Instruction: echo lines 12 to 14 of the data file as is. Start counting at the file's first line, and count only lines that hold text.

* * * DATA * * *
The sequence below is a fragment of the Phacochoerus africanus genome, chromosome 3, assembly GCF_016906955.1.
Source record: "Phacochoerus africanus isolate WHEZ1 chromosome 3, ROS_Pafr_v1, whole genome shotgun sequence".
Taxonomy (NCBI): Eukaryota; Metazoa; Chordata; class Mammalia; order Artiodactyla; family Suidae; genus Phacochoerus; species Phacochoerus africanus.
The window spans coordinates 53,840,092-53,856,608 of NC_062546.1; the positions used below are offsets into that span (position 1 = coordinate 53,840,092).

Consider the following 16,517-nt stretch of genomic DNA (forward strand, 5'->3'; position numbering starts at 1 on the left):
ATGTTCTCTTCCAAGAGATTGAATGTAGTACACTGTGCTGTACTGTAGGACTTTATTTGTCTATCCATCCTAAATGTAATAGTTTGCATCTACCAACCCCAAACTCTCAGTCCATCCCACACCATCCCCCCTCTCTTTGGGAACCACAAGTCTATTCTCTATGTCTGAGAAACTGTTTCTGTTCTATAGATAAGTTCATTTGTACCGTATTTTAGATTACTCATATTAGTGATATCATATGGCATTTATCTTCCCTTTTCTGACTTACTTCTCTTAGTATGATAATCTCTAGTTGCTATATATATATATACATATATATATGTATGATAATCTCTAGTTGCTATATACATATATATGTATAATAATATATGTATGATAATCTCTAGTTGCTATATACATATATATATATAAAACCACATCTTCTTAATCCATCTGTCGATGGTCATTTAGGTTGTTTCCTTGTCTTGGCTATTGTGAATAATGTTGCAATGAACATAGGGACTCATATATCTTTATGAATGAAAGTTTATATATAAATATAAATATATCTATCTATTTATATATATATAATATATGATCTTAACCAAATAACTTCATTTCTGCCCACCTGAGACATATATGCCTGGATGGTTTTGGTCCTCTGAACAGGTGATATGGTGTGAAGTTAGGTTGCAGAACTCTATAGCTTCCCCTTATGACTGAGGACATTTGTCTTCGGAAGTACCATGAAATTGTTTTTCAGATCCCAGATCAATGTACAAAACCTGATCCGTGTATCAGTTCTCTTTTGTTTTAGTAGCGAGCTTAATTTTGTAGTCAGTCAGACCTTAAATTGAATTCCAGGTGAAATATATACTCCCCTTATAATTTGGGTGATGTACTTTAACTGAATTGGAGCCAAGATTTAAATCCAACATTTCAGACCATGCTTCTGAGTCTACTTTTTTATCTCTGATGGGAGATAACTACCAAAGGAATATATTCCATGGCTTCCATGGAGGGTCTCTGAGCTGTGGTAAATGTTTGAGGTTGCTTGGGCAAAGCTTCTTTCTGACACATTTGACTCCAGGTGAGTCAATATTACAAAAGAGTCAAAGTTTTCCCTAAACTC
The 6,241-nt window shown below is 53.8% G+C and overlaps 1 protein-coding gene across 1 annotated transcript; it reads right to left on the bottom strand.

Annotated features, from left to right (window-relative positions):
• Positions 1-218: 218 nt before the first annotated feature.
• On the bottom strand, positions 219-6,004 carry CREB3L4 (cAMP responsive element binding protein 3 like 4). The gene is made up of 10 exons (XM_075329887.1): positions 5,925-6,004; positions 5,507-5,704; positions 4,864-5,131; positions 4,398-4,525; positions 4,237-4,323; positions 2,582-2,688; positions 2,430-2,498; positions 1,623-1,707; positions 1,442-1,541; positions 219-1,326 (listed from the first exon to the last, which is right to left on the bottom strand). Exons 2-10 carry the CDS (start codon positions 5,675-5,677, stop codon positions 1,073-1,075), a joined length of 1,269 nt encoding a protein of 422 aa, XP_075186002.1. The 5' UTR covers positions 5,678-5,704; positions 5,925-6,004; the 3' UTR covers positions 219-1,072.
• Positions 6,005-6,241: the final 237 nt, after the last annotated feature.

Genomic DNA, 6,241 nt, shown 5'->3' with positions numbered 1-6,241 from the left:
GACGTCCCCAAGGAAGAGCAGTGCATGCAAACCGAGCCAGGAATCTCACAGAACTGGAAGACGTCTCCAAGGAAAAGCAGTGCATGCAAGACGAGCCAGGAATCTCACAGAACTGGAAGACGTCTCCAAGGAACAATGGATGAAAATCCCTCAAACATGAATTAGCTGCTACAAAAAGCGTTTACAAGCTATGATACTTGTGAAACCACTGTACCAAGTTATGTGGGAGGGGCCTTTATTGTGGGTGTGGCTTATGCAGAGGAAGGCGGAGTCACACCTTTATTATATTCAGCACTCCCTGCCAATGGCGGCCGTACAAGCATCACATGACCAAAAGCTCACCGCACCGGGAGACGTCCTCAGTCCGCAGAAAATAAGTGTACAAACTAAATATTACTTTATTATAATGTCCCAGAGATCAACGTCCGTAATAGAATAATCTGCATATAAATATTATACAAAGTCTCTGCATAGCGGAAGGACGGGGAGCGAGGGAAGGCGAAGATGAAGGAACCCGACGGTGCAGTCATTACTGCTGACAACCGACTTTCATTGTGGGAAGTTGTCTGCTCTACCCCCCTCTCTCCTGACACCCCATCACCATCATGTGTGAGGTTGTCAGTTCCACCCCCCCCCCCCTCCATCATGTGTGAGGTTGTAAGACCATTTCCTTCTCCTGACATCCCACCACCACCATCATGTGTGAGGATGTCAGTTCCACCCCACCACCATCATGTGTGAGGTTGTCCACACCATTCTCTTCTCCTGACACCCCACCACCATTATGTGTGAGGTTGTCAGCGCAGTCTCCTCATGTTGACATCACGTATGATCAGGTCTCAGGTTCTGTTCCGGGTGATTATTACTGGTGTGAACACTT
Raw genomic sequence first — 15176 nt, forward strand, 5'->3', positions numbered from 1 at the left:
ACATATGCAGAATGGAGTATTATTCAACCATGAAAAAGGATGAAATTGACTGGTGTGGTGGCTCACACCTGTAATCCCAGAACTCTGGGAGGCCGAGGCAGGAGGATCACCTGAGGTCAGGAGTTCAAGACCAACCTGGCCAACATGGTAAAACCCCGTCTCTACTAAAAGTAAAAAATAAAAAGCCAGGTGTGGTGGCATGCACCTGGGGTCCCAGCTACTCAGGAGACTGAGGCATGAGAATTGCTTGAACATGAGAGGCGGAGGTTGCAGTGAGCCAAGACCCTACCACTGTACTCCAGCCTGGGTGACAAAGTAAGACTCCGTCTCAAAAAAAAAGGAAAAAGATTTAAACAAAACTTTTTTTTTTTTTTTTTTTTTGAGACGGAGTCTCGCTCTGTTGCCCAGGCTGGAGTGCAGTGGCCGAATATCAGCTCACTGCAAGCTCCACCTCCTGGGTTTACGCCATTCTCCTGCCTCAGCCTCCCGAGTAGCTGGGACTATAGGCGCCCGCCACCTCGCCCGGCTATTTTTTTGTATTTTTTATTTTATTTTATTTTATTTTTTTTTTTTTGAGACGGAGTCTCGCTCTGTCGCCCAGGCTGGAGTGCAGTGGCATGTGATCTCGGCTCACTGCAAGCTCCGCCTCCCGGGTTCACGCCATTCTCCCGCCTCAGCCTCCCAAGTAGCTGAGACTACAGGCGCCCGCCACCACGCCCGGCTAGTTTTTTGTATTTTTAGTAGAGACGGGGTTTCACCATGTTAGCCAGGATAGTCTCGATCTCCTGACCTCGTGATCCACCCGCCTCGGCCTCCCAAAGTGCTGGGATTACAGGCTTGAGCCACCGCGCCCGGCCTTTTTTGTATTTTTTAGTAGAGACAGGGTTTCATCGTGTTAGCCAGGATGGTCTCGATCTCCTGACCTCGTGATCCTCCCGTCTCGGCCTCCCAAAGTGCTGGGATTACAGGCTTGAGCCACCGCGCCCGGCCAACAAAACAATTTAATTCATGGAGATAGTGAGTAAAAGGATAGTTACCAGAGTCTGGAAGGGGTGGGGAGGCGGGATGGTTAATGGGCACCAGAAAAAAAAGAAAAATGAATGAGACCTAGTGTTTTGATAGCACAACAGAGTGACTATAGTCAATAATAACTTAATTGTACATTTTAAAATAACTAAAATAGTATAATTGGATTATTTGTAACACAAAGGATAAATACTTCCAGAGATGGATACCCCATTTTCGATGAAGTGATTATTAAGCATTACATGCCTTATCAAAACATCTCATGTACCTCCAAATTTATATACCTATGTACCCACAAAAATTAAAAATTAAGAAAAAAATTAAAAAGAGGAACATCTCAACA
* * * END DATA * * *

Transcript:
Genomic DNA, 6,241 nt, shown 5'->3' with positions numbered 1-6,241 from the left:
GACGTCCCCAAGGAAGAGCAGTGCATGCAAACCGAGCCAGGAATCTCACAGAACTGGAAGACGTCTCCAAGGAAAAGCAGTGCATGCAAGACGAGCCAGGAATCTCACAGAACTGGAAGACGTCTCCAAGGAACAATGGATGAAAATCCCTCAAACATGAATTAGCTGCTACAAAAAGCGTTTACAAGCTATGATACTTGTGAAACCACTGTACCAAGTTATGTGGGAGGGGCCTTTATTGTGGGTGTGGCTTATGCAGAGGAAGGCGGAGTCACACCTTTATTATATTCAGCACTCCCTGCCAATGGCGGCCGTACAAGCATCACATGACCAAAAGCTCACCGCACCGGGAGACGTCCTCAGTCCGCAGAAAATAAGTGTACAAACTAAATATTACTTTATTATAATGTCCCAGAGATCAACGTCCGTAATAGAATAATCTGCATATAAATATTATACAAAGTCTCTGCATAGCGGAAGGACGGGGAGCGAGGGAAGGCGAAGATGAAGGAACCCGACGGTGCAGTCATTACTGCTGACAACCGACTTTCATTGTGGGAAGTTGTCTGCTCTACCCCCCTCTCTCCTGACACCCCATCACCATCATGTGTGAGGTTGTCAGTTCCACCCCCCCCCCCCTCCATCATGTGTGAGGTTGTAAGACCATTTCCTTCTCCTGACATCCCACCACCACCATCATGTGTGAGGATGTCAGTTCCACCCCACCACCATCATGTGTGAGGTTGTCCACACCATTCTCTTCTCCTGACACCCCACCACCATTATGTGTGAGGTTGTCAGCGCAGTCTCCTCATGTTGACATCACGTATGATCAGGTCTCAGGTTCTGTTCCGGGTGATTATTACTGGTGTGAACACTT
Raw genomic sequence first — 15176 nt, forward strand, 5'->3', positions numbered from 1 at the left: